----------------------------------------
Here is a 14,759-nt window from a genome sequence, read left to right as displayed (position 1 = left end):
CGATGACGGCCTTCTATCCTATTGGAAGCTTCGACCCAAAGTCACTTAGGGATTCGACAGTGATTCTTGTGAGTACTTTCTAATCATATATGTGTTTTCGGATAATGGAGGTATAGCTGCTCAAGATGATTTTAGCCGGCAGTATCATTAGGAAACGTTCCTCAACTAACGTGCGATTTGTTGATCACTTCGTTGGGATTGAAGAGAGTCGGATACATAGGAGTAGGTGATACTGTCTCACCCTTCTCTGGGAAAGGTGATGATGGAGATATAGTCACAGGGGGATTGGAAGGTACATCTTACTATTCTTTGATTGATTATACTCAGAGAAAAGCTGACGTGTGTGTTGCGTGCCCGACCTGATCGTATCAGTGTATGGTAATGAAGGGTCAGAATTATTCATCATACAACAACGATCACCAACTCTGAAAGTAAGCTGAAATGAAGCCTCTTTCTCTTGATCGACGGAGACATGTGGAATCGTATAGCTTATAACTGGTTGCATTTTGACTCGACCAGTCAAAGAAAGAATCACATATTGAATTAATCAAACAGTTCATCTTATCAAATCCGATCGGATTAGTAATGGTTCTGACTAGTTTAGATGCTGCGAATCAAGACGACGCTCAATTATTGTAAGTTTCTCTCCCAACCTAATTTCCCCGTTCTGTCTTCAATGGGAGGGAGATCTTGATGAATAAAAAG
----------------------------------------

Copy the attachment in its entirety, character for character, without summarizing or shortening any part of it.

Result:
Here is a 14,759-nt window from a genome sequence, read left to right as displayed (position 1 = left end):
CGATGACGGCCTTCTATCCTATTGGAAGCTTCGACCCAAAGTCACTTAGGGATTCGACAGTGATTCTTGTGAGTACTTTCTAATCATATATGTGTTTTCGGATAATGGAGGTATAGCTGCTCAAGATGATTTTAGCCGGCAGTATCATTAGGAAACGTTCCTCAACTAACGTGCGATTTGTTGATCACTTCGTTGGGATTGAAGAGAGTCGGATACATAGGAGTAGGTGATACTGTCTCACCCTTCTCTGGGAAAGGTGATGATGGAGATATAGTCACAGGGGGATTGGAAGGTACATCTTACTATTCTTTGATTGATTATACTCAGAGAAAAGCTGACGTGTGTGTTGCGTGCCCGACCTGATCGTATCAGTGTATGGTAATGAAGGGTCAGAATTATTCATCATACAACAACGATCACCAACTCTGAAAGTAAGCTGAAATGAAGCCTCTTTCTCTTGATCGACGGAGACATGTGGAATCGTATAGCTTATAACTGGTTGCATTTTGACTCGACCAGTCAAAGAAAGAATCACATATTGAATTAATCAAACAGTTCATCTTATCAAATCCGATCGGATTAGTAATGGTTCTGACTAGTTTAGATGCTGCGAATCAAGACGACGCTCAATTATTGTAAGTTTCTCTCCCAACCTAATTTCCCCGTTCTGTCTTCAATGGGAGGGAGATCTTGATGAATAAAAAG